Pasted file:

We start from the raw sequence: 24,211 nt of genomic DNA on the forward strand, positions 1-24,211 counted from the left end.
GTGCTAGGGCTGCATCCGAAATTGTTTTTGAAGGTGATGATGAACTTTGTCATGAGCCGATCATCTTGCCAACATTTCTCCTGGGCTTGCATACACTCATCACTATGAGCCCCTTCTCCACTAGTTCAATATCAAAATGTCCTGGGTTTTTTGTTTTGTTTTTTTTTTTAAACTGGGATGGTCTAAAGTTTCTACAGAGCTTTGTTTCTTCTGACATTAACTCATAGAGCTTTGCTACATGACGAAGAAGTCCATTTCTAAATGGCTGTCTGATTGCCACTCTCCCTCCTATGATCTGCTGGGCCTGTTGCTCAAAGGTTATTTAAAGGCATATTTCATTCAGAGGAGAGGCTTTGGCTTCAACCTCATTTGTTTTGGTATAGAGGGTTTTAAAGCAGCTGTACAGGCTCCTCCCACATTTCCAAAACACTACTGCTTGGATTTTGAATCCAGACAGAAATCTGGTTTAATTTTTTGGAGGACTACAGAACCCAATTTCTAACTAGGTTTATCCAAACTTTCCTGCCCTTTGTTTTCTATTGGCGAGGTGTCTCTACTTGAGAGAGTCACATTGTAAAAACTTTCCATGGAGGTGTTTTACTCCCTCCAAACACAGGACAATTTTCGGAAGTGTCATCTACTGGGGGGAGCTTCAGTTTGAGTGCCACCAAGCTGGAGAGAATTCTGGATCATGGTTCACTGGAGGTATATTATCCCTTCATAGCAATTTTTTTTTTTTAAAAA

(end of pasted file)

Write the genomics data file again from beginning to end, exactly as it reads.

We start from the raw sequence: 24,211 nt of genomic DNA on the forward strand, positions 1-24,211 counted from the left end.
GTGCTAGGGCTGCATCCGAAATTGTTTTTGAAGGTGATGATGAACTTTGTCATGAGCCGATCATCTTGCCAACATTTCTCCTGGGCTTGCATACACTCATCACTATGAGCCCCTTCTCCACTAGTTCAATATCAAAATGTCCTGGGTTTTTTGTTTTGTTTTTTTTTTTAAACTGGGATGGTCTAAAGTTTCTACAGAGCTTTGTTTCTTCTGACATTAACTCATAGAGCTTTGCTACATGACGAAGAAGTCCATTTCTAAATGGCTGTCTGATTGCCACTCTCCCTCCTATGATCTGCTGGGCCTGTTGCTCAAAGGTTATTTAAAGGCATATTTCATTCAGAGGAGAGGCTTTGGCTTCAACCTCATTTGTTTTGGTATAGAGGGTTTTAAAGCAGCTGTACAGGCTCCTCCCACATTTCCAAAACACTACTGCTTGGATTTTGAATCCAGACAGAAATCTGGTTTAATTTTTTGGAGGACTACAGAACCCAATTTCTAACTAGGTTTATCCAAACTTTCCTGCCCTTTGTTTTCTATTGGCGAGGTGTCTCTACTTGAGAGAGTCACATTGTAAAAACTTTCCATGGAGGTGTTTTACTCCCTCCAAACACAGGACAATTTTCGGAAGTGTCATCTACTGGGGGGAGCTTCAGTTTGAGTGCCACCAAGCTGGAGAGAATTCTGGATCATGGTTCACTGGAGGTATATTATCCCTTCATAGCAATTTTTTTTTTTTAAAAA